According to mainstream sources, e-coli is most prevalent in dirty conditions. If you’re here because you suspect a case, it’s a good idea to evaluate your setup, but understand that things just happen sometimes and if you’re making any effort at all at hygiene in your herd, it’s likely a fluke. In other words, don’t beat yourself up over it.
E-coli is the most common cause of diarrhea in newborn kids up to about 10 days old. Diarrhea can come on quickly. Conventional treatment is fluid replacement and antibiotics. One of the things I love most about herbal remedies is that they can apply fairly equally well even if you haven’t identified the specific cause. There is zero to low risk of side effects when using most herbs and because they work to build up the body, you gain even if the treatment needs to be adjusted as you go.
- Diarrhea, especially if watery or bloody
- Onset in the first week of life
- Pain: hunching, tucked tail, teeth grinding
The two main symptoms that more accurately point to e-coli are watery/bloody diarrhea and the age of the goat at onset, usually under 10 days old. E-coli can be fast acting so your treatment should be too, especially if the two main symptoms are present.
My approach for a newborn kid, keeping in mind to double everything for standard sized goats: .5 drop oregano essential oil in 1ml olive oil into which I also add slippery elm, nettle, mullein and cinnamon, dosed orally 4x the first day, so at 8a, 12p, 4p, 8p. At 10a, 2p, 6p, I’d dose the herbs in apple cider vinegar without the oregano essential oil. To get a .5 drop dose, put one drop in 2ml olive oil, stir well and draw back out 1ml using a syringe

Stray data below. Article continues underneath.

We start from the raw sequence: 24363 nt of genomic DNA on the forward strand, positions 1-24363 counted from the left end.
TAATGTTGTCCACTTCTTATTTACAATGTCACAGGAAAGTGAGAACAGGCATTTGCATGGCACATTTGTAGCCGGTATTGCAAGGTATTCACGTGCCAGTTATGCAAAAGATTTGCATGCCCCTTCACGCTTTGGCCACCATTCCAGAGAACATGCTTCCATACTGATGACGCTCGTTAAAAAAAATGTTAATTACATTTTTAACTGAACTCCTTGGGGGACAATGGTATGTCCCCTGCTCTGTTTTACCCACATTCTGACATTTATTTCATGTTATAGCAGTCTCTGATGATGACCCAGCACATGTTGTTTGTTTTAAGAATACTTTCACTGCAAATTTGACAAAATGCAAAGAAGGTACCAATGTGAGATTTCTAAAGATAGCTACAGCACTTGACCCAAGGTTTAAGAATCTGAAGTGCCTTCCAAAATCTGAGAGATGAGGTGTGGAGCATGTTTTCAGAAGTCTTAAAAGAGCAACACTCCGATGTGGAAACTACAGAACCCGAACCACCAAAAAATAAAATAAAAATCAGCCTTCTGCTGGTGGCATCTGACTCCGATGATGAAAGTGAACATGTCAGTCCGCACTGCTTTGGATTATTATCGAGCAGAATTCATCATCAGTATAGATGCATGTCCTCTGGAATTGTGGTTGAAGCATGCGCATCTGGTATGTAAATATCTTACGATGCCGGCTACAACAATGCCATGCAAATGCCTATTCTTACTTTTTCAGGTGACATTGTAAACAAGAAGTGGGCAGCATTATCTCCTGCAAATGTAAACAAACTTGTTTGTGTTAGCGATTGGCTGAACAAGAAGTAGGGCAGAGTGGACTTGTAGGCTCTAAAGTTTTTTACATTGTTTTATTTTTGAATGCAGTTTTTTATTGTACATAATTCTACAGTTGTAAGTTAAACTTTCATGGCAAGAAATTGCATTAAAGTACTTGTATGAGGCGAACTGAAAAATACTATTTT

Symptoms should improve on day 1. If they do not, double the amount of oregano in each dose and repeat the dosing schedule on day 2. Always, always trust your instinct and don’t hesitate to seek a vet if you feel unsure or treatment does not appear to be helping. This is especially true with something fast acting like e-coli where time is of the essence.
General dosage reduction instructions: if symptoms are improving, reduce one dose of the essential oil mixture and one dose of the herb mixture the following day. Do this every day until you’ve reduced to zero doses. Any time symptoms don’t improve, continue that day’s dosing schedule–or go back up–and maintain until symptoms are reducing. Symptoms should never worsen and if they do, another approach may be necessary.
Once treatment is complete, follow up with 2-3 days of probiotics in the form of plain kefir (preferred), plain yogurt, or a commercial probiotic supplement such as Probios.
Other Suggestions and Research
In Herbal Handbook for Farm and Stable, Levy recommends the following treatment for scours:
[Fast for 24 hours]. Through the fast they should be given balls of thick honey, the size of a walnut (six balls daily). [My note: halve the size of the honey balls for miniature goats.] A teaspoon each of finely minced sage and dill–or dill seed–can be added with advantage to every three honey balls.
She also recommends slippery elm, which should be a mainstay in the goat keeper’s pantry.
Pat Coleby recommends vitamin C. I prefer whole food vitamin C based on research that indicates ascorbic acid and other synthetic C forms can inhibit mineral absorption.
Kat of Fir Meadow says in her book to use these options for general diarrhea:
- GI Soother
- slippery elm bark
- blackberry leaf or root
- raspberry leaf
- strawberry leaf
Continue the discussion in the Health forum.